Letters to the Editor, thumbs up and down section

THUMBS DOWN: These loose pavers were left unattended, without any warning signage while council workers went to find materials to fix the hole underneath.
THUMBS DOWN: These loose pavers were left unattended, without any warning signage while council workers went to find materials to fix the hole underneath.

Hello Parkes 

Dear Editor

My siblings and I are coming to beautiful Parkes the last weekend in June to try and locate our descendants.

My great uncle, Thomas Neil Angus died at Bullecourt in 1917. He was only 20.

My grandmother was Mary Angus and she married in about 1916 to Rubén Pepper from Tomingely.

Are there any Peppers or Angus people still in the area?

We would love to meet with you. Please email me. We would love to hear from you!

Christine Smith, peppersmitha@gmail.com.

Hopes to open aviation museum a second day

Dear Editor

Last Tuesday’s paper (April 4, 2017) had an article on the arrival of a new exhibit, a Convair Turboprop, at the Parkes Airport.

This is one of the increasing number of historic aircraft that will eventually be part of the Parkes Aviation Museum, a subsidiary of HARS based at Albion Park.

In view of the increased interest and to make the museum more accessable for the viewing public, it is hoped to open on Sundays.

However to facilitate the extra day in addition to Thursdays, the museum members are seeking volunteers to help man the exhibits during opening hours 9.30am to 3.30pm.

Anyone interested in assisting, please contact Bill Barber on 0429 979 215 or visit the museum on a Thursday.

Tom Warwick, Parkes Aviation Museum

Thumbs down

A reader has given a thumbs down to the council workers who were called to fix a sunken footpath paver in the main street.

“They sat two pavers over the hole while they went away to get something to fix it up,” the reader said.

“I couldn’t believe it! If someone hadn’t already tripped in the hole, they were going to trip over the pavers just sitting there unattended!

“Thumbs down to the whole paving thing in the main street. It’s dangerous.”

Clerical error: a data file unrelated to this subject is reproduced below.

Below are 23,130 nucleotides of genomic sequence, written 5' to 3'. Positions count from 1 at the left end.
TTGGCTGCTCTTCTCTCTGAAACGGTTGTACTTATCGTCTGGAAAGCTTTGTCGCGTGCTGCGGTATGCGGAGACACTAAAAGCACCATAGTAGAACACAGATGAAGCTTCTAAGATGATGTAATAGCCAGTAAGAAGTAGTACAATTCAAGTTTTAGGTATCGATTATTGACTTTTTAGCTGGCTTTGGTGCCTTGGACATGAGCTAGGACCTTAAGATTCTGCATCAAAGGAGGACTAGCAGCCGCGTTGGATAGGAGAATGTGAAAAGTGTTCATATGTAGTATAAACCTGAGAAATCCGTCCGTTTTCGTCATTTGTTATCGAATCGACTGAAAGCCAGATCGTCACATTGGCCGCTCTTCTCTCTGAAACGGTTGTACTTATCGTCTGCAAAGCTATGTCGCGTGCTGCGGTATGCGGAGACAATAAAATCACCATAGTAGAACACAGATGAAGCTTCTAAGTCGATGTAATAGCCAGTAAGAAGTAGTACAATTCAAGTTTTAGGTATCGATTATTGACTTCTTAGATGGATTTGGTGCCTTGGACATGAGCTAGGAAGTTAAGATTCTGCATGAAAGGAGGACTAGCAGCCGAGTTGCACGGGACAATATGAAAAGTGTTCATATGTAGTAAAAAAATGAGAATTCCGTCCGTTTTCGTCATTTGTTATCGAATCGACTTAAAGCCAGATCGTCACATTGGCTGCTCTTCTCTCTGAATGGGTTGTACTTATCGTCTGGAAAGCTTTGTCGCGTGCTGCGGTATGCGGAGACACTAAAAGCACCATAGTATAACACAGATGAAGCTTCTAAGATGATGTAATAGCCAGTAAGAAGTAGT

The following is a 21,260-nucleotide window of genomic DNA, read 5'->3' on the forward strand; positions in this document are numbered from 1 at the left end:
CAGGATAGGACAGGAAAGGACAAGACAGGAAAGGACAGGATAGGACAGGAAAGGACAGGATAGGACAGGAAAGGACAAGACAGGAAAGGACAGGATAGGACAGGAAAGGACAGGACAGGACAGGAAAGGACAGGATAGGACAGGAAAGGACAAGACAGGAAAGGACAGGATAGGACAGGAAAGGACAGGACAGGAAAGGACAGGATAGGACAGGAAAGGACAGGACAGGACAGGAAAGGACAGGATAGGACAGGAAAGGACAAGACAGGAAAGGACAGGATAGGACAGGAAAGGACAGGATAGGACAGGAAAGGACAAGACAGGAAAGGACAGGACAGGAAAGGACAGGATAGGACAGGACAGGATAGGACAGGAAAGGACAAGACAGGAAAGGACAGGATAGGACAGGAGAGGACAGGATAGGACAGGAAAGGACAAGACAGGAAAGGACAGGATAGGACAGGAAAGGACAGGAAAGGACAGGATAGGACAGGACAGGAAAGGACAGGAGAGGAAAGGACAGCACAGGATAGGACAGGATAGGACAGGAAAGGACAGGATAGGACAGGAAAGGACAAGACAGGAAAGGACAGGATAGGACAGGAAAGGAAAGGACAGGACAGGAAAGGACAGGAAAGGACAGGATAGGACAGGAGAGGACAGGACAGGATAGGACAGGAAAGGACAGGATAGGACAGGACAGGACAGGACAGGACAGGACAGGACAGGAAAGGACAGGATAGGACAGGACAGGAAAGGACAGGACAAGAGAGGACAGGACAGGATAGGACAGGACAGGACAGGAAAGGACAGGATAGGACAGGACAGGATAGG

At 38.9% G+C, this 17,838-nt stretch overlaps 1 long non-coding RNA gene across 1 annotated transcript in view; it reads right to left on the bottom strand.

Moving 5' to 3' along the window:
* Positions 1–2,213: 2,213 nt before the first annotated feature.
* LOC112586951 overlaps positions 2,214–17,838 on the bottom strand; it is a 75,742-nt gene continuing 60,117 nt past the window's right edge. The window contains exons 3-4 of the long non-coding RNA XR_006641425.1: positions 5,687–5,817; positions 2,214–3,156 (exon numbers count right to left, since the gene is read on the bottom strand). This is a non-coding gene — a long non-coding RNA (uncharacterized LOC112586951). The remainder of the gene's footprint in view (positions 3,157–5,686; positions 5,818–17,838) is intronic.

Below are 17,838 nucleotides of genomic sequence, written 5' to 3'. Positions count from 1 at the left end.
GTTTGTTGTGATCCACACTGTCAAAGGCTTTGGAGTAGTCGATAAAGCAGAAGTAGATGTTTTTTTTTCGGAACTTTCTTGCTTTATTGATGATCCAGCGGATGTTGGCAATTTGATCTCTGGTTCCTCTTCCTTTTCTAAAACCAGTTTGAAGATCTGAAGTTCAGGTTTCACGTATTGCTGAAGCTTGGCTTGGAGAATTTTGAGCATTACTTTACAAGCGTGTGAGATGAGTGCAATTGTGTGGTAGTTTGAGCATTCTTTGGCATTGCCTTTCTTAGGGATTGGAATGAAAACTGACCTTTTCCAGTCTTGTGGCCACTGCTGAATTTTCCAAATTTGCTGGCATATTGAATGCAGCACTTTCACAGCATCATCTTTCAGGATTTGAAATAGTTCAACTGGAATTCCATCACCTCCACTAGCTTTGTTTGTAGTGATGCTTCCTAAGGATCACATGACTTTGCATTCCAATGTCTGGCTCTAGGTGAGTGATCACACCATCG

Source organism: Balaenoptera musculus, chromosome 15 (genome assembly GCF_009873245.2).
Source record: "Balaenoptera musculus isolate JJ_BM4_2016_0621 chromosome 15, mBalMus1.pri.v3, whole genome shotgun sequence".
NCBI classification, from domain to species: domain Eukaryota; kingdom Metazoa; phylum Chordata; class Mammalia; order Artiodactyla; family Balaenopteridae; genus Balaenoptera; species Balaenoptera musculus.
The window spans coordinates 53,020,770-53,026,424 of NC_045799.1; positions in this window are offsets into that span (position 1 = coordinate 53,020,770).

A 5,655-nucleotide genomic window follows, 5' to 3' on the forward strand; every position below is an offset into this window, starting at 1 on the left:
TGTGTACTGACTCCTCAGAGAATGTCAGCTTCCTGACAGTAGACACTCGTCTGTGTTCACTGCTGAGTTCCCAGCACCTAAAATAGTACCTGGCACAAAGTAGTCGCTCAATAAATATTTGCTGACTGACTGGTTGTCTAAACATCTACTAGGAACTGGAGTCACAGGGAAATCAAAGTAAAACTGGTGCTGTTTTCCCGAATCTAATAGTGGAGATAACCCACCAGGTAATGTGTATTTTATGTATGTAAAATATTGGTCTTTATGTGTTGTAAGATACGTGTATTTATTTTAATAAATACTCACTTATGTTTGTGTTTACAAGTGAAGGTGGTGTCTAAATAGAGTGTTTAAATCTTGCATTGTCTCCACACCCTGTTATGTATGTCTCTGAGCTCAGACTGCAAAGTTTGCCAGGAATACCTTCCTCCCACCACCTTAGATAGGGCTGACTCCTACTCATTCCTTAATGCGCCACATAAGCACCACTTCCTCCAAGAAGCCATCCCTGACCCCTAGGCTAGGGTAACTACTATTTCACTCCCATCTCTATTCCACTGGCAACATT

Thumbs up

To the lady who saved my dog. I was walking up Bogan Street and out of the lane behind Elizabeth Street, this huge dark brown dog came for my dog. I held him in my arms – circling, screaming and screaming as this dog was trying to get to him. This lady came and saved my dog. I did not ask her name, I wanted to get away. Thank you from my heart.

Biggest Morning Tea

Gather. Share. Give. This May, Cancer Council NSW is encouraging people across Western NSW to gather their friends, family or workmates for a cup of tea and a bite to eat while raising money to support Australia’s Biggest Morning Tea, to help those affected by cancer.

Now in its 24th year, Australia’s Biggest Morning Tea is one of Cancer Council’s leading fundraising events and the largest, most successful event of its kind in Australia. Funds raised help support Cancer Council’s life-saving cancer research, prevention, advocacy and local support services.

In Western NSW alone, it is predicted that 1864 people will be diagnosed with cancer in a single year, with 632 deaths expected.

Brianna Carracher, Australia’s Biggest Morning Tea Coordinator at Cancer Council NSW’s Western NSW Regional office said while the official date is May 25 Parkes people can register to host their own Biggest Morning Tea at any time from now until the end of June. Register to host at biggestmorningtea.com.au or call 1300 65 65 85 to receive your free morning tea host kit with everything you need to plan your event including theme ideas, decorating inspiration, fundraising tips, recipes and bunting.

Those unable to host a morning tea can still get involved by finding a public event in their area, donating directly to Cancer Council via biggestmorningtea.com.au.